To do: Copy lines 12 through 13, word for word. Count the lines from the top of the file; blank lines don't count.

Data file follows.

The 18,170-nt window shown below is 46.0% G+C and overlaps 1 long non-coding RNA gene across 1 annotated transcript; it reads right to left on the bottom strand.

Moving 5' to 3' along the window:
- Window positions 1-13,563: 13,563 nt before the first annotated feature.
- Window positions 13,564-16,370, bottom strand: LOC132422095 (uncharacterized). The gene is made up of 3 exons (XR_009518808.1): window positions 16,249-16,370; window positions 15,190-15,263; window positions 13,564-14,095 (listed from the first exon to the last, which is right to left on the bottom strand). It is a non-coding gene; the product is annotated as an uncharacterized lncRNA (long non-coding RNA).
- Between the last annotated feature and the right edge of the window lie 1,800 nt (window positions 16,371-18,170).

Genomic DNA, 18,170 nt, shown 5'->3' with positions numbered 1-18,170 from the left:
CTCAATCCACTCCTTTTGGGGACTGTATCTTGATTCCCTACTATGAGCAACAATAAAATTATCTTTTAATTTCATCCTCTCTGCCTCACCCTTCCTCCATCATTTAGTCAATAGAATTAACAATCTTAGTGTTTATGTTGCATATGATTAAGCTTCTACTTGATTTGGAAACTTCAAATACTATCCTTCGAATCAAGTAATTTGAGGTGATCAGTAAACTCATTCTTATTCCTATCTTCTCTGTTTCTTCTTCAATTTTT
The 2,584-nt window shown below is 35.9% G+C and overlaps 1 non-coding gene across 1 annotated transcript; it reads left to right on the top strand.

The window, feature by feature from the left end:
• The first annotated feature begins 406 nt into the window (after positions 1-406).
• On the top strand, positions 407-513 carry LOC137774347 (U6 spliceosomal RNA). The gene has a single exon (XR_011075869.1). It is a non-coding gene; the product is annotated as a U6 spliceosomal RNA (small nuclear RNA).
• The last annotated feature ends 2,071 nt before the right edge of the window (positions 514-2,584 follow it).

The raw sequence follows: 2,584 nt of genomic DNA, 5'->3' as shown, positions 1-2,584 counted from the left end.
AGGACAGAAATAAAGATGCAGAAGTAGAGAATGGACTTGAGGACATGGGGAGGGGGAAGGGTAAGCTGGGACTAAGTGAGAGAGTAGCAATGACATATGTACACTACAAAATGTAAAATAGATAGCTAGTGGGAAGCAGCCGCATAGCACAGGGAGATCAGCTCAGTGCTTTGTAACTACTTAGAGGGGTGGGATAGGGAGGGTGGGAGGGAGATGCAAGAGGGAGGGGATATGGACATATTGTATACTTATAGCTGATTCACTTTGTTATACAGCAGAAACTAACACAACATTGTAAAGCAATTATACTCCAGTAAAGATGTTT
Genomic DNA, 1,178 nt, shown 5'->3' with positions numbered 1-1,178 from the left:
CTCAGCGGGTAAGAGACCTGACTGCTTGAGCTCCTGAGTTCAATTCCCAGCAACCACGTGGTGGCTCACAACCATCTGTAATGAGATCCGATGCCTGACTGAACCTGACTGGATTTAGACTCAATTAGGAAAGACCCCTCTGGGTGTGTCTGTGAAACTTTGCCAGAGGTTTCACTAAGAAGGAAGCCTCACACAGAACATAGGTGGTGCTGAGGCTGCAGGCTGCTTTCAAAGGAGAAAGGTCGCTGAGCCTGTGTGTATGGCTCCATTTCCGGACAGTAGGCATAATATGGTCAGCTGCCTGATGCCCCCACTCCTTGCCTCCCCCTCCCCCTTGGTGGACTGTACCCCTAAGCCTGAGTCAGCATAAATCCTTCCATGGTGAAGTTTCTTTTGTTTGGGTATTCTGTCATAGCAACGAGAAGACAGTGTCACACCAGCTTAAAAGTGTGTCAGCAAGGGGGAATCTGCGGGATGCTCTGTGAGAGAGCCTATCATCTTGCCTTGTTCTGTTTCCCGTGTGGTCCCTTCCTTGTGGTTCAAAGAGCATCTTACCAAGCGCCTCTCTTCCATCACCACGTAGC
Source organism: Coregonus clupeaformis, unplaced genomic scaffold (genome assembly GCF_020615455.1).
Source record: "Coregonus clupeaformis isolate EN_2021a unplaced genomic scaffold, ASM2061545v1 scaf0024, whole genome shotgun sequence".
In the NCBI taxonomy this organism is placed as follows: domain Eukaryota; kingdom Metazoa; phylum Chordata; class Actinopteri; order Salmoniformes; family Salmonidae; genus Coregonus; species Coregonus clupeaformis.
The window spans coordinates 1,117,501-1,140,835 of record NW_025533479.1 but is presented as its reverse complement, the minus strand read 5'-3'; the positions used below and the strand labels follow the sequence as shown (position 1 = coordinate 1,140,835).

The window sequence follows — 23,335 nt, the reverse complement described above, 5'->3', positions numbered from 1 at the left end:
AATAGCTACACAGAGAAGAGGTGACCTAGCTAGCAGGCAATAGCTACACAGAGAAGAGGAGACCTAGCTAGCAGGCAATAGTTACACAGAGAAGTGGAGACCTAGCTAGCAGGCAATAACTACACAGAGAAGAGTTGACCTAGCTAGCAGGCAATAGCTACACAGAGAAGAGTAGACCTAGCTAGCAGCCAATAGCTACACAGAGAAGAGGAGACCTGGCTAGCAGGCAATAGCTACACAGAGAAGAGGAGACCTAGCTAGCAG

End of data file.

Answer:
• The last annotated feature ends 2,071 nt before the right edge of the window (positions 514-2,584 follow it).

The raw sequence follows: 2,584 nt of genomic DNA, 5'->3' as shown, positions 1-2,584 counted from the left end.